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Vegan feast goes beyond tofu, salad
The annual meatless celebration includes casseroles, guacamole and plenty of sweets.
By ASJYLYN LODER, Times Staff Writer
Published November 23, 2007
Ananda Milletics, 7, of New Port Richey, in Pilgrim garb, laughs at family friend Marta Sokolowska of St. Petersburg as they go for seconds at Tampa Bay's 2nd Annual Vegan Thanksgiving Day Feast on Thursday. The meal was held at the Unitarian Universalist Church of Tampa.
[Carrie Pratt | Times]
TAMPA - It's a day focused on food, particularly a large bird and the rear part of a pig.
But for people who don't eat meat or animal products, Thanksgiving still offers plenty of opportunities for feasting.
More specifically: tofurkey.
About 170 people came to enjoy Tampa's annual vegan Thanksgiving festival at the Unitarian Universalist Church of Tampa.
Tofurkey was on the menu.
Joan Zacharias admits it doesn't really taste like turkey.
It has a slippery smooth texture and a salty, vaguely meatlike aftertaste.
But Zacharias, 49, is a self-described ethical vegan who gave up animal products a decade ago.
Zacharias, co-organizer of the event, wore a button with a picture of a turkey that said "Meet one. Don't eat one."
Festival attendees queued up at chafing dishes laden with tofurkey and field roast, meatless products made of soy and grains.
Trimmings included green bean salads, sweet potato casseroles, guacamole and cashew nut gravy. Sweets, all made without eggs or milk, were piled high: pumpkin muffins, apple pie and cookies.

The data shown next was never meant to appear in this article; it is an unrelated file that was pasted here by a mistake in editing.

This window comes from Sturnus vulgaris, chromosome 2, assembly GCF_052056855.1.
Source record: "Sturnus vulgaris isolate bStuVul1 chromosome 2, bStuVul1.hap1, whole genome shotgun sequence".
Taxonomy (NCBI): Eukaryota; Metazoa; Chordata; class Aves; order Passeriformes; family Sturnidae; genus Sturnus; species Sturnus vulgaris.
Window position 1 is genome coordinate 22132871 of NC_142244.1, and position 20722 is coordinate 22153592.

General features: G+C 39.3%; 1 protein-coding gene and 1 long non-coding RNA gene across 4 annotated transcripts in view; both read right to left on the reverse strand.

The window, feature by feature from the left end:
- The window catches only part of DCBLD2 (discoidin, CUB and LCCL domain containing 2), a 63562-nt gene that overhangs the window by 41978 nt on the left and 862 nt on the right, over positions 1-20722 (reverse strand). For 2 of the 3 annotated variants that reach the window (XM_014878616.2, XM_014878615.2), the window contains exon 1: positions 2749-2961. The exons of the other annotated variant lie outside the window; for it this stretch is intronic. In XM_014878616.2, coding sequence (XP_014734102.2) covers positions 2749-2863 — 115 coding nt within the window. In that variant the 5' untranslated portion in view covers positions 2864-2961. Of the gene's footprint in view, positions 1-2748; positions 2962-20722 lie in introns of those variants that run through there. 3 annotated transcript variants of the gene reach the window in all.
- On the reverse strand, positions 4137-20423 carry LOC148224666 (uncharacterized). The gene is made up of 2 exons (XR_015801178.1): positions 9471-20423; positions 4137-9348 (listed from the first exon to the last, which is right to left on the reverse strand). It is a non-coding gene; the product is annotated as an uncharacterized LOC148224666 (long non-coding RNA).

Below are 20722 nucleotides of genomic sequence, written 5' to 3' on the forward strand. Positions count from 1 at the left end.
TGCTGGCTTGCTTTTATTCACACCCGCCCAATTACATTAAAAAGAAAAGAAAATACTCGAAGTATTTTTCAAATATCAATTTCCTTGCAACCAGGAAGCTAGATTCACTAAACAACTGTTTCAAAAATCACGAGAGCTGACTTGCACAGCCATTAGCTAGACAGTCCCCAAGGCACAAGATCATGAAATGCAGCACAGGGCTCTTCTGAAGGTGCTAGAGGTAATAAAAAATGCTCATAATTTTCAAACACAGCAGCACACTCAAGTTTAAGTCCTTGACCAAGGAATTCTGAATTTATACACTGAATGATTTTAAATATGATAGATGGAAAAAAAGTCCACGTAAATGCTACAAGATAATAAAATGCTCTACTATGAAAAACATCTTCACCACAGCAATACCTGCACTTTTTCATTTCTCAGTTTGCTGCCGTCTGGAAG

Many attendees were members of local vegan "meet-up" groups that host monthly meat-free feasts. While vegetarians don't eat meat, vegans take it a step further and don't eat any animal products, including eggs, milk and cheese.
Many carnivores may not know there are different types of vegans. There are "health vegans" who give up meat for the sake of their body. Some don't eat wheat, and others are "raw vegans" who won't eat anything cooked.
Then there are "ethical vegans," like festival co-organizer Michelle LaFleur, who said that 15 years ago she "just saw meat for what it was." She gave up eating meat then and there, and six years ago cut out all animal products.
It's easier than ever to adopt a meat-free lifestyle because people can trade information on the Internet. Stores such as Wild Oats are offering more vegan items, including vegan butter and vegan cream cheese, LaFleur said.
Still, Zacharias said there are a lot of misconceptions about vegans.
"People think we just eat salad," she said, sighing.